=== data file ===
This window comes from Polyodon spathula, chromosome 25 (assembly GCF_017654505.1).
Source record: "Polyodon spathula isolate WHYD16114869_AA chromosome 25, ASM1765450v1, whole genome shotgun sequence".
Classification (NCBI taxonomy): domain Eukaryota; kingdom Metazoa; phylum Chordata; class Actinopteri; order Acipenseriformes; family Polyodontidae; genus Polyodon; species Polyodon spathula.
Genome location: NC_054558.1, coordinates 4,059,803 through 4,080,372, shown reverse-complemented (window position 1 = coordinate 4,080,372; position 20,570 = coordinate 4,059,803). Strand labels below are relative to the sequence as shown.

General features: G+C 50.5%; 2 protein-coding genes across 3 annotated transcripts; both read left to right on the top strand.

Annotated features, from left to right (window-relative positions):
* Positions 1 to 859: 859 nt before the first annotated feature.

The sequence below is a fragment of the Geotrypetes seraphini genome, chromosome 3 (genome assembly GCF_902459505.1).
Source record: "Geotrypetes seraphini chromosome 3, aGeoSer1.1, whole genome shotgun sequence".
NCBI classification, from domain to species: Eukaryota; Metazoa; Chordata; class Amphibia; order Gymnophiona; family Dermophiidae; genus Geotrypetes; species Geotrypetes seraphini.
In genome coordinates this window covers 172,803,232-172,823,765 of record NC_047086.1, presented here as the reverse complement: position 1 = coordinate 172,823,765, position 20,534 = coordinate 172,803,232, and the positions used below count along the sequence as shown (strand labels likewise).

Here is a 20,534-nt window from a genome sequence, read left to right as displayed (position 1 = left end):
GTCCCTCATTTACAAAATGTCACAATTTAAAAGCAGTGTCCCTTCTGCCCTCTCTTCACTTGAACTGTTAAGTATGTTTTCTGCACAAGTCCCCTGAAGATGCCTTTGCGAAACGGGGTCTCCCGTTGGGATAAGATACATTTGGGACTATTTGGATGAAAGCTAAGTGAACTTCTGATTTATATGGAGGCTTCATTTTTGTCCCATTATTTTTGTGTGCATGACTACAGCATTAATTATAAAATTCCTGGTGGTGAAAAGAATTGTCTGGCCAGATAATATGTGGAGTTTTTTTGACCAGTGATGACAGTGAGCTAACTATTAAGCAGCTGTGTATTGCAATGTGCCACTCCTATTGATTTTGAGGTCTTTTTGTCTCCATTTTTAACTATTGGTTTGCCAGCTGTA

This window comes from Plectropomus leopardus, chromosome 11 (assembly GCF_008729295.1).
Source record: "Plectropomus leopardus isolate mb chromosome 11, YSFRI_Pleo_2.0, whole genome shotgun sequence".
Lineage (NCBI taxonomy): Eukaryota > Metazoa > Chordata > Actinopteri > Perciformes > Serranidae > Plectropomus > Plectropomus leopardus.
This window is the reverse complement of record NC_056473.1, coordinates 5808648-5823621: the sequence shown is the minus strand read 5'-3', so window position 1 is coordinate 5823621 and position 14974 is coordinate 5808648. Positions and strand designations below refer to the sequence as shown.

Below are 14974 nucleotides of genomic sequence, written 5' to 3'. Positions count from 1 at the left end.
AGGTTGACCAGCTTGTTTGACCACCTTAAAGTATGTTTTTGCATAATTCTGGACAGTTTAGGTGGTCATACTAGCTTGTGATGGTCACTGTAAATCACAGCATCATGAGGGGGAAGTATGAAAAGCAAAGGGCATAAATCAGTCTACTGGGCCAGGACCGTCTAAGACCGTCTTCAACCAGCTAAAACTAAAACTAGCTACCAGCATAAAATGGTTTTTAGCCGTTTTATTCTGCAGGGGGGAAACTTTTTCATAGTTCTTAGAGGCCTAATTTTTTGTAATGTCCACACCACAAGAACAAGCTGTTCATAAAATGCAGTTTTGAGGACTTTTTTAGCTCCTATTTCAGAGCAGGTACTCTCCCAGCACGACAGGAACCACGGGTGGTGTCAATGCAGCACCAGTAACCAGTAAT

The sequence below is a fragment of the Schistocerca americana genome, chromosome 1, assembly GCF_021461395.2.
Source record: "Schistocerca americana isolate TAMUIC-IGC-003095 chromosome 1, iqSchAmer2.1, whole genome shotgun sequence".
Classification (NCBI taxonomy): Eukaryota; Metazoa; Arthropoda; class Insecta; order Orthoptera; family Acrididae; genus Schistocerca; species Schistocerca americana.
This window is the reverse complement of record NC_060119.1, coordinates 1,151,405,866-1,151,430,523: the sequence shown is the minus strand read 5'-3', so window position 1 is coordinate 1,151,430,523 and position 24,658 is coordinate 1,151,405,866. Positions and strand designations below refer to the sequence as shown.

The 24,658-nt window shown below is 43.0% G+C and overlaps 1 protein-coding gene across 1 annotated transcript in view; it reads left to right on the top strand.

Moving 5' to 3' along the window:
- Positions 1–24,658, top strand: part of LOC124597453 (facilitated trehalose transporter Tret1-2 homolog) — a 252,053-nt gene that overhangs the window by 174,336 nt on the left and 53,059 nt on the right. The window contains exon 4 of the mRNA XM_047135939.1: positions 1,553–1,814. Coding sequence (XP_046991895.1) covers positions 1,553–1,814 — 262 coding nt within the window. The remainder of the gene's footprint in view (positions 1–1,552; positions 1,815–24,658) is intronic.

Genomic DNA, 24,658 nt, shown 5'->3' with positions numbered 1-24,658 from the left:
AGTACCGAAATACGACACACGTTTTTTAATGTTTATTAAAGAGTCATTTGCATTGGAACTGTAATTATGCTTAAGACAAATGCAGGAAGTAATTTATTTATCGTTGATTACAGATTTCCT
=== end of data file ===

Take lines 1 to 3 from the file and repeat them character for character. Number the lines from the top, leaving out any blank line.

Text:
This window comes from Polyodon spathula, chromosome 25 (assembly GCF_017654505.1).
Source record: "Polyodon spathula isolate WHYD16114869_AA chromosome 25, ASM1765450v1, whole genome shotgun sequence".
Classification (NCBI taxonomy): domain Eukaryota; kingdom Metazoa; phylum Chordata; class Actinopteri; order Acipenseriformes; family Polyodontidae; genus Polyodon; species Polyodon spathula.